Join us in Acadia National Park in August. Click here for more information.
Friday, October 28, 2016
Actually, it’s not just the light
“Bloomfield Farm,” by Carol L. Douglas. The soft rolling hills, hazy light and deep, gravelly soil are typical of the western part of New York.
This has been a week of retrenchment, the backroom work that has to happen so that one can go back to the rough-and-tumble brush duel. Among other things, I met with a gallery owner. We talked about the differences between my New York and Maine paintings. Earlier this week I said it was the light, but it’s also the land.
I have been thinking about the spodosols that underlie the boggy boreal forest here. These are found in Maine, eastern Canada, Scotland, and Scandinavia, and they’re partly why these North Atlantic regions tend to have a similar feel. They provide romance and color for artists and an uphill battle for farmers.
“Mountain Lake, Spring,” by Carol L. Douglas. In some ways the Adirondacks can double for Maine because they have the same soil type.
Spodosols are also found in the Adirondacks, which may explain why Winslow Homer had such an affinity for both places. I watched a friend garden in the lower Adirondacks for a few years. While he was able to amend the shallow soil, the short growing season ultimately did him in.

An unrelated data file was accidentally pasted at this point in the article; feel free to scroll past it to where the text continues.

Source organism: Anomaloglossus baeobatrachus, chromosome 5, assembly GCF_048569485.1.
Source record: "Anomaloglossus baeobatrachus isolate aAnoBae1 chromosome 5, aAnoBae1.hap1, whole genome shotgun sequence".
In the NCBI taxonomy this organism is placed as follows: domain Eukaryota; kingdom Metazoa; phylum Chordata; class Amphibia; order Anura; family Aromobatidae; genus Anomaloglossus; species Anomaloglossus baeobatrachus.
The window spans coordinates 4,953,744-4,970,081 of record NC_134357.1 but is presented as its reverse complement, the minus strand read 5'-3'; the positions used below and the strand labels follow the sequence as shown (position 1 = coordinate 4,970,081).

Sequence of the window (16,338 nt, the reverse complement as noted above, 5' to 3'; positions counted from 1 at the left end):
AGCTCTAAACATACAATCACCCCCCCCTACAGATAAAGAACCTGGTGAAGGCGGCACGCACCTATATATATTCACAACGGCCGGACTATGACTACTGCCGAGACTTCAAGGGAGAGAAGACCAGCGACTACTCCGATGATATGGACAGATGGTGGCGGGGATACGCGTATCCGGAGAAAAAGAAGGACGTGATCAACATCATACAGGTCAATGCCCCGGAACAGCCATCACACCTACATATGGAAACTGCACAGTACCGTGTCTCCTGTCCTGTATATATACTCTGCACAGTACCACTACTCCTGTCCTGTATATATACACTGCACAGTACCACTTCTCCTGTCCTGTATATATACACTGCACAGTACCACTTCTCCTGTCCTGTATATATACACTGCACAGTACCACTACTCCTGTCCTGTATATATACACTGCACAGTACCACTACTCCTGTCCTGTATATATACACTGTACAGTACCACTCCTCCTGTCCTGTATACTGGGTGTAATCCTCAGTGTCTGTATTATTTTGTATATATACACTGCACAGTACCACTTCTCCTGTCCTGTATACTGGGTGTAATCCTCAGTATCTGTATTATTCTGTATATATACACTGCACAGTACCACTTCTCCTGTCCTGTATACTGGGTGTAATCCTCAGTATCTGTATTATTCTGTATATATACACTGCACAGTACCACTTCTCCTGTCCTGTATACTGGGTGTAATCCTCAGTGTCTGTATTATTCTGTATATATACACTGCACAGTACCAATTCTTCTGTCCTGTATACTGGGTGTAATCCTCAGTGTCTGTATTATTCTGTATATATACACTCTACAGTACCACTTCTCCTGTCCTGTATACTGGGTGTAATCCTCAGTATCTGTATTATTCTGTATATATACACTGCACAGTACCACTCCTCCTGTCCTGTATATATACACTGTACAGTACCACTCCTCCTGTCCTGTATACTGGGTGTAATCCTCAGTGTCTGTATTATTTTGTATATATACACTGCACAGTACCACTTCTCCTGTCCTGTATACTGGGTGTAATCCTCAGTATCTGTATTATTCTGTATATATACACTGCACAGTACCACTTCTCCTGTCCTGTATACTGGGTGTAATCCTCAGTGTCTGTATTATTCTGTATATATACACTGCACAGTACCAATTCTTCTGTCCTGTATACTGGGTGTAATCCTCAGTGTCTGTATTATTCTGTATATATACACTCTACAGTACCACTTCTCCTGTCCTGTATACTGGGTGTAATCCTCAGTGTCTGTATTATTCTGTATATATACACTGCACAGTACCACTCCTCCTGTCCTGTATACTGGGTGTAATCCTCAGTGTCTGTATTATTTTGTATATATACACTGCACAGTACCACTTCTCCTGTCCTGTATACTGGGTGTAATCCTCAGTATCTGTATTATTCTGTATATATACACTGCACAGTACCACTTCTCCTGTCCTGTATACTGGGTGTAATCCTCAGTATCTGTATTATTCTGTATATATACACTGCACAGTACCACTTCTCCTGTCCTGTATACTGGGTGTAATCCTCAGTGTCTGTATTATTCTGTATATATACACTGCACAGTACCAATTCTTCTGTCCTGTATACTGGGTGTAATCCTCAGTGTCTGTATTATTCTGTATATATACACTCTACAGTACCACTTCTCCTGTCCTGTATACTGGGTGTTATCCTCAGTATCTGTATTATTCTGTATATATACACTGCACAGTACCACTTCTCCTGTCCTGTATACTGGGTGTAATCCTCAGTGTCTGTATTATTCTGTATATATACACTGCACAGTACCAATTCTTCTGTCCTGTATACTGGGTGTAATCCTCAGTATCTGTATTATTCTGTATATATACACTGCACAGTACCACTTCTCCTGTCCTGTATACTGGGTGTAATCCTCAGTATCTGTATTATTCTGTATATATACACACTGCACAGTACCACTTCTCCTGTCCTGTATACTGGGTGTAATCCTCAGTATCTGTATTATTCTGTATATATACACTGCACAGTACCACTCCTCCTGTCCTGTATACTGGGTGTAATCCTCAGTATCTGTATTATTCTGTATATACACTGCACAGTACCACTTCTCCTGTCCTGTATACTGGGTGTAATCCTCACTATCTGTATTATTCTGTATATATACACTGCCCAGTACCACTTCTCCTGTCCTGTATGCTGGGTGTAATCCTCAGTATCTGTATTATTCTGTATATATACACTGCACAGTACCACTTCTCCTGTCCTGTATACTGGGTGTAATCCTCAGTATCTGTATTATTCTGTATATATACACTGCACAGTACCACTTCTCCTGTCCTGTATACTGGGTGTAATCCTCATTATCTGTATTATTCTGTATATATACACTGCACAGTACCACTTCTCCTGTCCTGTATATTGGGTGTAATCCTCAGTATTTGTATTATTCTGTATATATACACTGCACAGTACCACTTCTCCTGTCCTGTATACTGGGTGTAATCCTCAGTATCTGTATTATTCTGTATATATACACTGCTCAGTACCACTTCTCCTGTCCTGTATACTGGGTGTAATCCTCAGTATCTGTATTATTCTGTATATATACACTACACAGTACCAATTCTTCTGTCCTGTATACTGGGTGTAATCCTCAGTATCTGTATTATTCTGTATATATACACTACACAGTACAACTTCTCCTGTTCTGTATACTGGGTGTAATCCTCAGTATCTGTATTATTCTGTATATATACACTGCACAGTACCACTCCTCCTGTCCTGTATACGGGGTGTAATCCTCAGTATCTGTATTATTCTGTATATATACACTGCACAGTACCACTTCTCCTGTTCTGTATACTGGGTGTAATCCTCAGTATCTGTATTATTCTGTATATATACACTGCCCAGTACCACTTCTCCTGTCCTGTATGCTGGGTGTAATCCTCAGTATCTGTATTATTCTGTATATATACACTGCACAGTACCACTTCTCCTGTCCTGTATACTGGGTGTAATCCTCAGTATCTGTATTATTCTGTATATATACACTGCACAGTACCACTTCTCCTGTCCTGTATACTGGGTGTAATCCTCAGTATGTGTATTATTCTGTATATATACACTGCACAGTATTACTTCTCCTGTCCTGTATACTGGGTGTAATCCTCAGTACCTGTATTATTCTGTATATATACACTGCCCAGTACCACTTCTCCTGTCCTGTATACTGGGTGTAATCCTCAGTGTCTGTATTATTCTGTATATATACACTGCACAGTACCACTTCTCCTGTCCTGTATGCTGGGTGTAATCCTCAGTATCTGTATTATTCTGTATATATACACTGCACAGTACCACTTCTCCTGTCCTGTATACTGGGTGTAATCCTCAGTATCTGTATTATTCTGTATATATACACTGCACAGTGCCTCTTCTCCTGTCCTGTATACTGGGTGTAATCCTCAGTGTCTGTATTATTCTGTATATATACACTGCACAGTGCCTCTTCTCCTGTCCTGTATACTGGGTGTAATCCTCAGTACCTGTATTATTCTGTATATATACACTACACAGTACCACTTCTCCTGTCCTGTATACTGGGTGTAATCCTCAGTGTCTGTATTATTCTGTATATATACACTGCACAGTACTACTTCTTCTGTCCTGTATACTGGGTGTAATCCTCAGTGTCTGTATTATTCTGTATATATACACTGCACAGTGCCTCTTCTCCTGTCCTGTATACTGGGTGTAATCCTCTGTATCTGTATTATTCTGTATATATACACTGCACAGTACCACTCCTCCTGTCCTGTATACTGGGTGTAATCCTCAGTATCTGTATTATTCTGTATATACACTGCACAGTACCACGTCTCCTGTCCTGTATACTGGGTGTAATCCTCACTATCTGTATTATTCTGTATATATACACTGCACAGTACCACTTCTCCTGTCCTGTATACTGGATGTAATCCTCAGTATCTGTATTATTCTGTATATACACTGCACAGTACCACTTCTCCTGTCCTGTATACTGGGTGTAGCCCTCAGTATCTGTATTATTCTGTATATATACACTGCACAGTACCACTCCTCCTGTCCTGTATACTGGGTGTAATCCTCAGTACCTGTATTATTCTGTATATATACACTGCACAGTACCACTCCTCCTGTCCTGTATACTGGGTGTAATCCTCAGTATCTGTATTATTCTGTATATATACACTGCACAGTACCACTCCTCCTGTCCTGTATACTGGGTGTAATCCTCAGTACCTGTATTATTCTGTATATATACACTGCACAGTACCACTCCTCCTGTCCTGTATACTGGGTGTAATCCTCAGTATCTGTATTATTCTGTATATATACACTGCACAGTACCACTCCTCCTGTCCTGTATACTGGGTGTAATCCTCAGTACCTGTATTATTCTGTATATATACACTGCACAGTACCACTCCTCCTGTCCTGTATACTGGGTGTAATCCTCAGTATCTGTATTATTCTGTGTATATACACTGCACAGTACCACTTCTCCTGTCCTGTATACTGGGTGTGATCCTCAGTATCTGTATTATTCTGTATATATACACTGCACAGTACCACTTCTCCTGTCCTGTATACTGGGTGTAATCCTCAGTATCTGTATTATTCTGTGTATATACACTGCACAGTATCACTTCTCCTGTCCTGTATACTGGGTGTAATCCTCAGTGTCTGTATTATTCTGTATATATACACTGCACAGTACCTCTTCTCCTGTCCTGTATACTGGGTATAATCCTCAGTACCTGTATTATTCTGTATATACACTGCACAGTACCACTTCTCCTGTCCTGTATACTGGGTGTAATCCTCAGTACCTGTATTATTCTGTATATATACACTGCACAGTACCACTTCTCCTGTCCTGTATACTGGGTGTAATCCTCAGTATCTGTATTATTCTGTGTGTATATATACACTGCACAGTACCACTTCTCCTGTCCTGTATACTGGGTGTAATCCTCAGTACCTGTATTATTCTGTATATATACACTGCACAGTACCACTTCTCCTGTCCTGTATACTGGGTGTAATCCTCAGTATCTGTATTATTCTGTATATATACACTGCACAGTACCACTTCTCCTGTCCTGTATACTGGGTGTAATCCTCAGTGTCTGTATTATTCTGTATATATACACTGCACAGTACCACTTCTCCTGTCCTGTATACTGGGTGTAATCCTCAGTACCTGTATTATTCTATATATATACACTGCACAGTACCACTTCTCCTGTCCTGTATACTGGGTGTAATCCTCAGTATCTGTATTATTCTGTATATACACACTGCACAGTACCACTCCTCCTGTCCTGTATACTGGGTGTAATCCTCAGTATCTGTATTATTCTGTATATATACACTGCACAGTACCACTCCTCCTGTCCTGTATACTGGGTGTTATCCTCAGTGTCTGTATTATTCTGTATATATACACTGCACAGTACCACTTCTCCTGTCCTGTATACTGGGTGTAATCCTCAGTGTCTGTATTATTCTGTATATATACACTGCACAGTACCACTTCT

“Catskills Farm,” pastel, by Carol L. Douglas.
My working life has been mostly spent in upstate, central and western New York. There, the soil is very deep and well drained, often running to clay. It is also essentially basic, meaning there are no broadleaf evergreens in the forest understory. If untended, it quickly reverts to forest, which tends strongly to maples, ashes, tulip trees and other hardwoods.
“Kaaterskill Falls,” by Carol L. Douglas. This is the shale of Southern Tier and Catskill Mountains.
It can be extremely stony from glaciation, but it is never rocky in the way of Maine. The exception is where rivers cut gorges through its bedrock limestone and shale. Western New York is oddly flat compared to the rest of the Northeast. The hills are low, worn, humpy things, remnants of glacial formations that are much flashier in other parts of the continent. That is why people think of it as Midwestern, rather than Mid-Atlantic.
“Corn Hill Methodist Church,” by Carol L. Douglas. This ruin is of Medina Sandstone, which is a cool red color.
Medina sandstone, which underlies the Lake Plains, is reddish in color. That gives its dirt a cool red undertone. The color is echoed in the Victorian Gothic architecture of its cities and towns. A great percentage of the land is under production, since this is very fine farming soil, both for truck farming and for grapes.
“Middle Falls of the Genesee River,” oil on canvas, by Carol L. Douglas.
A landscape painter is in some ways a journalist. We notice and communicate facts about our world. We frequently tell people that painting is in the seeing, not the paint application. Nowhere does that play out more than in plein air work. The more observant we are, the more we tell the story of the place.